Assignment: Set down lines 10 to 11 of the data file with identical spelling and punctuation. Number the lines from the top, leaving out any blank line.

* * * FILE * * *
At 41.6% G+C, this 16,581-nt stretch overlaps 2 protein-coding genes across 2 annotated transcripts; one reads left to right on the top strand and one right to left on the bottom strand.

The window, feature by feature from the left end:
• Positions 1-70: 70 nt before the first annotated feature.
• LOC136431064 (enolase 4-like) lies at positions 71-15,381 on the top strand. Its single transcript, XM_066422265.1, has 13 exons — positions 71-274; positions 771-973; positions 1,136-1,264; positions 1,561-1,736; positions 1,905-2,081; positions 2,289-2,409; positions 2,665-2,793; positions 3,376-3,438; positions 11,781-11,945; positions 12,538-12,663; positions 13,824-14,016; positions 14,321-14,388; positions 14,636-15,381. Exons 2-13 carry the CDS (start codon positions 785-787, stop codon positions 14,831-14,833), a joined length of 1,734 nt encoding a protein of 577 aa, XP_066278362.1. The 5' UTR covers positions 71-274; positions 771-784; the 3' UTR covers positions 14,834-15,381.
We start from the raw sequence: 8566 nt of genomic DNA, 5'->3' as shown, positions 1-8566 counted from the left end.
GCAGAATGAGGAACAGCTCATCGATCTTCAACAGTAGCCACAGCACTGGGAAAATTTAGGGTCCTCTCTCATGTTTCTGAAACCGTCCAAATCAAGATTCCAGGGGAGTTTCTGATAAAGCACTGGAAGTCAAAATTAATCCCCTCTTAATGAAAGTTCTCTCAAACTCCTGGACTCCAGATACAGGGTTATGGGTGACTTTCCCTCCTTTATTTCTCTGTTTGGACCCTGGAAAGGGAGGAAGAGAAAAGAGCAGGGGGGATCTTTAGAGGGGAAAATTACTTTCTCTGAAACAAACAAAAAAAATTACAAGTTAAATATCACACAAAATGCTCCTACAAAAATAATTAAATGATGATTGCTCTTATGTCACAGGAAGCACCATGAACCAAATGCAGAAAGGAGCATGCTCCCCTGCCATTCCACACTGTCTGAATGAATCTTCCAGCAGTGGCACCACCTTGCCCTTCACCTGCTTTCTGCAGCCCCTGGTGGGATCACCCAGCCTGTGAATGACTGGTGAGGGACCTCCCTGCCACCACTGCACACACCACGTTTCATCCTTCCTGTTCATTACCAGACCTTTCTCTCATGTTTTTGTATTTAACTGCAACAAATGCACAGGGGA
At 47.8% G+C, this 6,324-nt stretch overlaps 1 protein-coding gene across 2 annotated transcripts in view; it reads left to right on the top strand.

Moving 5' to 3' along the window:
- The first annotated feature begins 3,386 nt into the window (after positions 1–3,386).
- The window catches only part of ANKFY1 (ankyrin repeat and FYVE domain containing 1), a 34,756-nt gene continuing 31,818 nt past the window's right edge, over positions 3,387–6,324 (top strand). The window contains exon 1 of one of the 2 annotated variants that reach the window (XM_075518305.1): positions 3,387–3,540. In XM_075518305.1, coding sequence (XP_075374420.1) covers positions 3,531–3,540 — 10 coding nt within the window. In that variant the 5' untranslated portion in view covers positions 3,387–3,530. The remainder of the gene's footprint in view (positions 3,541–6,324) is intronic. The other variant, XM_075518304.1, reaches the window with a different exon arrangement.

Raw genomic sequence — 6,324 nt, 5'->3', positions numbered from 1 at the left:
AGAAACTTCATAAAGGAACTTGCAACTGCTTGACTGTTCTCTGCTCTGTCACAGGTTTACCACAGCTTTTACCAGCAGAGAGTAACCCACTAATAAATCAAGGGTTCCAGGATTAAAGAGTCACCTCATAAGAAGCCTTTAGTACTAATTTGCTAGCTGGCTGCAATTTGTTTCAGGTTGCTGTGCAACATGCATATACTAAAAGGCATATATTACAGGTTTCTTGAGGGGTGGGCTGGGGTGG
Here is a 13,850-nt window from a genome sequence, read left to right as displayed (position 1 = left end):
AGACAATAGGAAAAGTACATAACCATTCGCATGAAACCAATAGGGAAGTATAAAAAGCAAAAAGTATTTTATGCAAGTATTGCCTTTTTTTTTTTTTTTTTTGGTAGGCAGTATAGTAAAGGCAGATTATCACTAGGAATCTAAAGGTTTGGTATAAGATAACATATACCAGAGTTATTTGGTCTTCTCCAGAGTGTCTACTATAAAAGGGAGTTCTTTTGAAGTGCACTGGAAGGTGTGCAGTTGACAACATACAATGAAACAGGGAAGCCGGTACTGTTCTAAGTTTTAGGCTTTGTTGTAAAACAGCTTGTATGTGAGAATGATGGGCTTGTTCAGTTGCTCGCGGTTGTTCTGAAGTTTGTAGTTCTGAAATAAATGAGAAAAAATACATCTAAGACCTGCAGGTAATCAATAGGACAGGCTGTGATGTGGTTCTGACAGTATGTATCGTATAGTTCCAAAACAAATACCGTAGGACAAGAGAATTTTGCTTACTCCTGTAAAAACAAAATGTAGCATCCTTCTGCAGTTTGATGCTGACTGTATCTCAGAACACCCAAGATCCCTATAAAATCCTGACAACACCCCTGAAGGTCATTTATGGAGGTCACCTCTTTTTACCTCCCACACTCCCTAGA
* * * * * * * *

- The window catches only part of ANKFY1 (ankyrin repeat and FYVE domain containing 1), a 34,756-nt gene continuing 31,818 nt past the window's right edge, over positions 3,387–6,324 (top strand). The window contains exon 1 of one of the 2 annotated variants that reach the window (XM_075518305.1): positions 3,387–3,540. In XM_075518305.1, coding sequence (XP_075374420.1) covers positions 3,531–3,540 — 10 coding nt within the window. In that variant the 5' untranslated portion in view covers positions 3,387–3,530. The remainder of the gene's footprint in view (positions 3,541–6,324) is intronic. The other variant, XM_075518304.1, reaches the window with a different exon arrangement.

Raw genomic sequence — 6,324 nt, 5'->3', positions numbered from 1 at the left: